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Freezing rain is forecasted, and you already have a couple of inches of snow. To keep the snow from piling up further, you grab your shovel or snow blower. But is it a good idea to clear sidewalks and driveways before freezing rain?
You should not snow blow or shovel before freezing rain. If you do, the rain will turn to ice and cause your driveway or walkway to be slippery. Instead, you should wait until the freezing rain or sleet finishes falling and then clear your pathways.
This article will explore what causes freezing rain so you know why you should wait. You will also get some tips on clearing the snow after the rain has finished and how to prepare for freezing rain.
What Is Freezing Rain?
Freezing rain happens when water droplets fall through a thin layer of cold air. The water doesn’t have time to turn to freeze or turn into snow in this thin layer. Instead, when it hits the cold ground, it freezes into ice.
Black ice is an example of what happens when freezing rain hits a cold, hard surface. It’s formed by freezing rain or when the snow melts and refreezes. Although it’s commonly referred to as “black ice,” it’s clear, so the black we see is, in reality, the pavement on the road.
On concrete sidewalks, we simply call it ice, but it’s the same slippery stuff. Since we can see it, it’s a little less dangerous.
However, as many of us know, falling on ice hurts and can lead to an injury.
Sleet is similar to freezing rain. The main difference is that the layer of warm air is slightly thicker, which allows the rain to freeze before it hits the ground. The end result is the same—ice on a road or sidewalk.
What Happens if You Clear Snow Before the Freezing Rain Falls?
If you clear the snow before freezing rain or sleet falls, you run the risk of creating a slick surface of the ice. The one exception will be if the ground is warm enough that it would melt the ice.
This is an extremely rare occurrence, and should it happen, then the meteorologist wouldn’t call for snow.
Therefore, clearing snow before a freezing rainfall leads to paths, sidewalks, and driveways covered in ice instead of snow. And you are less likely to slip on snow since your shoes can press into it, creating friction that won’t exist on ice.
So it would be best if you left the snow on the ground. It might turn to slush, which is far more walkable than ice.
Clearing the Snow After the Rain Has Finished Falling
Once the freezing rain or sleet has fallen, it’s time to think about maybe clearing the snow. Since your goal should be to make a surface walkable, you’d consider several variables before picking up your snowblower.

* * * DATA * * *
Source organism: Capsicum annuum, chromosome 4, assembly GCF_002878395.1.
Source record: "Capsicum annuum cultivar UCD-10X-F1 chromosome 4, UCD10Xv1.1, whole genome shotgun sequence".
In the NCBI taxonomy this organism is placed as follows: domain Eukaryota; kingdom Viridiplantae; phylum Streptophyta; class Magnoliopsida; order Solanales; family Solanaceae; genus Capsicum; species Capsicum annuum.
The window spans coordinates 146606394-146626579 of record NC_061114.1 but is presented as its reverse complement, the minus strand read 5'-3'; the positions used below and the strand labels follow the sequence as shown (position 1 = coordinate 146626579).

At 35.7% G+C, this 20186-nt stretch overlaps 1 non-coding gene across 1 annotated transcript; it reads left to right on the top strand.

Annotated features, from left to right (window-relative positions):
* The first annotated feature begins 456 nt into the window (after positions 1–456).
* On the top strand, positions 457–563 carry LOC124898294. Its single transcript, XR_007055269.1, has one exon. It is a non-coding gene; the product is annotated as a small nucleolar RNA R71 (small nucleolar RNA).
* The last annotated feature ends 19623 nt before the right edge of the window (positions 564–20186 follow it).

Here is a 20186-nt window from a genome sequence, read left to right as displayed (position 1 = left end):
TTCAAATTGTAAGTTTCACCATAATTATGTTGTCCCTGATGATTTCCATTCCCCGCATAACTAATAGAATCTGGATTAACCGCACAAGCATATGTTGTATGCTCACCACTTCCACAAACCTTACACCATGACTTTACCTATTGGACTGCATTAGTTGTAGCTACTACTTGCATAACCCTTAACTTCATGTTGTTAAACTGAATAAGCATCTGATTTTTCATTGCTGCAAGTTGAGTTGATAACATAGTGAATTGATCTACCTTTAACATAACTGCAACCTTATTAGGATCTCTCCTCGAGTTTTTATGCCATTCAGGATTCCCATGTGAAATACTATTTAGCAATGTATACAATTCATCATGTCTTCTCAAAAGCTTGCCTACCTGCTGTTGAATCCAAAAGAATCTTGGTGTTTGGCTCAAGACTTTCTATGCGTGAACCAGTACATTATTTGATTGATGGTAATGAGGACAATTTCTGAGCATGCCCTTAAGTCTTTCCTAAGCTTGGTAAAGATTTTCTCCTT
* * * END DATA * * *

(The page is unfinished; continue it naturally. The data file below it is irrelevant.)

- The amount of snow you have.
- The temperature of the air and ground.
- Whether you have prepared your surface for ice.
The amount of snow matters. If you have one to two inches of snow and the temperatures are going up, the ice will create a wet slush that will turn into ice when the temperature drops at night.
In that case, you’d clear your pathways before they ice over. Salting your pathways will help keep ice at bay.
If freezing rain lands on four or more inches of snow, it forms a crust. You can clear the snow if no additional rain is forecast, but it isn’t essential. Just remember that packed snow weighs more than the fluffy stuff.
Snow cannot form unless the ground temperature is below 41℉ (5℃). But snow will not melt as soon as the temperature rises above freezing. It can take several days of temperatures in the high 40s to melt 2 to 4 inches of snow.
In other words, if the temperature stays in the low 40s, the snow won’t melt quickly either.
The final consideration is how much you’ve prepared the ground for snow. If you haven’t de-iced the sidewalks or driveway, removing soft, mushy snow is recommended to prevent ice buildup. So if you only have several inches of snow and don’t expect the temperatures to melt ice, this would be the time to head outside with your snow blower or shovel.
How Can I Prepare for Freezing Rain?
To prepare for freezing rain, pretreat your driveway with ice melt, rock salt, or a similar product. Pretreating the driveway weakens any ice that tries to form and makes removing any possible snow or ice after a rainstorm a breeze.
Don’t worry about the icy rain washing away your deicers. Because of the characteristics of ice and snow-removal chemicals, it takes more than a few rain or snow showers to wash them away.
Rock salt and similar de-icers work because they lower the freezing point of water. This works due to the scientific principle that some solutions keep water from freezing at 32℉ (0℃).
The salt or other de-icer ingredient prevents the water molecules from becoming solid ice crystals at 32℉ (0℃). The amount of deicer chemicals in the solution determines at what temperature water will freeze.
Here are some good ways to prepare for freezing rain:
- Add an abrasive: Concrete rusts, cracks, and deteriorates as a result of chlorides. You’ll want to combine a deicer with an abrasive, such as sand, to lessen the quantity of salt on your pavement while still providing traction.
- Layer it: When applying any form of ice melt on concrete, lay down a thin coating of it. Then apply another after a storm.
- Throw away the salt when it melts: A plant can only absorb a small amount of salt. So minimize how much of the salty slush you put on the grass. And don’t leave it on the driveway. So after the snow has melted, sweep it away. Then again, if you have several storms coming at once, you may want to leave the salt where it is for a while.
Before freezing rain, don’t shovel or use a snowblower unless you want a slick surface. The rain will turn to ice, making your driveway or sidewalk slipperier than if you had left the snow. Instead, wait and clear the paths after the rain has stopped falling.